Social Mobility and Inequality in post-reform India – University of Copenhagen

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Social Mobility and Inequality in post-reform India

University of Copenhagen and University of Delhi - Joint Conference

Most of the literature on inequality in India has concentrated either on caste or on poverty. There is almost nothing on experiences of inequality, ideas of equality, paths towards social mobility, and how this relates to democracy.  Indian social science has been dominated by Marx and Ambedkar, as against Tocqueville; and our solutions to inequality too have been divided into binaries like revolution or reservation. Tocqueville has been appropriated by social scientists in the context of political association and social capital, but it would be even more profitable to re-examine his work for its implications for the relationship between equality and democracy in India. 

In the context of caste, there is a large body of dalit literature that looks at feelings of humiliation and anger; and a growing literature on social exclusion, but much of this tends to be a formulaic reiteration of the varied axes along which disadvantage is experienced – caste, gender, class, ethnicity, disability.  We need far more ethnography on both hurt and aspiration.  

Equally this ethnography needs to be related to the ‘great transformations’ introduced by liberalization – the relative weighing of sectors (agriculture, industry, services) in terms of their propensity to perpetuate or alleviate inequality and not just in terms of their contribution to GDP; the manner in which durable inequalities are created and the factors which lead to fissures in the reproduction of these structures (see for instance, Tilly, Durable Inequalities).  While there is new work on the way in which caste perpetuates itself even in formal work settings in the modern industrial and financial sector, both in recruitment and behavior at work (see essays in Thorat and Newman), as well as in marriage (literature on caste-based matrimonials), we do not have very much literature on the contexts in which caste has disappeared or the role played by education – both primary and higher education, public sector employment, public transport like trains, social security programs like NREGA or the membership of political parties, religious or social organisations in enabling social mobility. We have flagellated ourselves too much over inequality to be able to identify spheres in which equality has made a small beginning or mobility has taken place so that we can build upon it.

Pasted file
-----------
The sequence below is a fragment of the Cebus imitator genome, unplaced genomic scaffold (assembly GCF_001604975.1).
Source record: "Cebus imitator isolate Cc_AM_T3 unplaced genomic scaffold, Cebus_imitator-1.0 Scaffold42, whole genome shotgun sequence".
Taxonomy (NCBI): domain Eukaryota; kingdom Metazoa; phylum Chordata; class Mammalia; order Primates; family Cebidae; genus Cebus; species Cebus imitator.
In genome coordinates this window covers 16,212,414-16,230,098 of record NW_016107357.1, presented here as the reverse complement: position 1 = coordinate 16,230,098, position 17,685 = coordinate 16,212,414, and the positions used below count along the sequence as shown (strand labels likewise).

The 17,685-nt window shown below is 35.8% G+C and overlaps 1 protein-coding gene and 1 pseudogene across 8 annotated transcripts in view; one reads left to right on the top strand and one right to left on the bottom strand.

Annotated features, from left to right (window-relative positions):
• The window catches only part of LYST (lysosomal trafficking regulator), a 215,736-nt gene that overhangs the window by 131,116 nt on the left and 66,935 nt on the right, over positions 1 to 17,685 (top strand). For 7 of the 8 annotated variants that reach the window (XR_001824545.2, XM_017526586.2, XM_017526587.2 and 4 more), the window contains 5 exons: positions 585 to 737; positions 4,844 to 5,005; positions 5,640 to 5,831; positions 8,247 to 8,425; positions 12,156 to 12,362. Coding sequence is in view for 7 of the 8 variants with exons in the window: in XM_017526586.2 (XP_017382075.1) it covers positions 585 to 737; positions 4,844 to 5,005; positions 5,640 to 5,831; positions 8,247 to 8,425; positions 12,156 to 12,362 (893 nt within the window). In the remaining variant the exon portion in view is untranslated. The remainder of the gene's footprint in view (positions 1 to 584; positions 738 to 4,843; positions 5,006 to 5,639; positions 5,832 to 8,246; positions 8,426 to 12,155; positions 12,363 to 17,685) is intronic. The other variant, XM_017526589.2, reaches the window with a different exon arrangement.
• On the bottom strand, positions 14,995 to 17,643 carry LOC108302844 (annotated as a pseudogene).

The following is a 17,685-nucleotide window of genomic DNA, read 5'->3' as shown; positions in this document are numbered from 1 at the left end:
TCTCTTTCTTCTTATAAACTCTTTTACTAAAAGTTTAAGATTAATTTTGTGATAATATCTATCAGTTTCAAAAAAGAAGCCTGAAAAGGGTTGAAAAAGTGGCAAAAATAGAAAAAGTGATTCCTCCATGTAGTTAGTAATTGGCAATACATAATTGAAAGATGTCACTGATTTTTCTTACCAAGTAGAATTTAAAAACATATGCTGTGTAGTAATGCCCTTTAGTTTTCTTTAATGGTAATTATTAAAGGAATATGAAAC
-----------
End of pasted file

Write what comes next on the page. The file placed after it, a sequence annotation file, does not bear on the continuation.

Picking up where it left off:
Nor have we cared to sufficiently distinguish economic and social inequality. While there has been a great deal of disquiet over the introduction of FDI in retail, we do not have, for example, any studies of whether and how formal employment, howsoever low-paid, makes a difference to the self-perception of those employed. Being a pizza delivery man in a uniform, a sales-clerk in a department store, a sanitation employee at the airport, or a beauty parlour masseuse is quite different from being a chotu in a kirana dukan, a full time domestic worker, or a maalish wali, in terms of the kind of self-respect that comes from nomenclature. We need to differentiate the axes of inequality – status and income – and see what contributes to each; as well as the manner in which technological changes like mobile phones affect opportunity and access. 

This conference will bring together invited speakers from India and abroad to discuss these themes. 

See programme

Contact: nandinisundar @, rkaur @

Contact: Ravinder Kaur,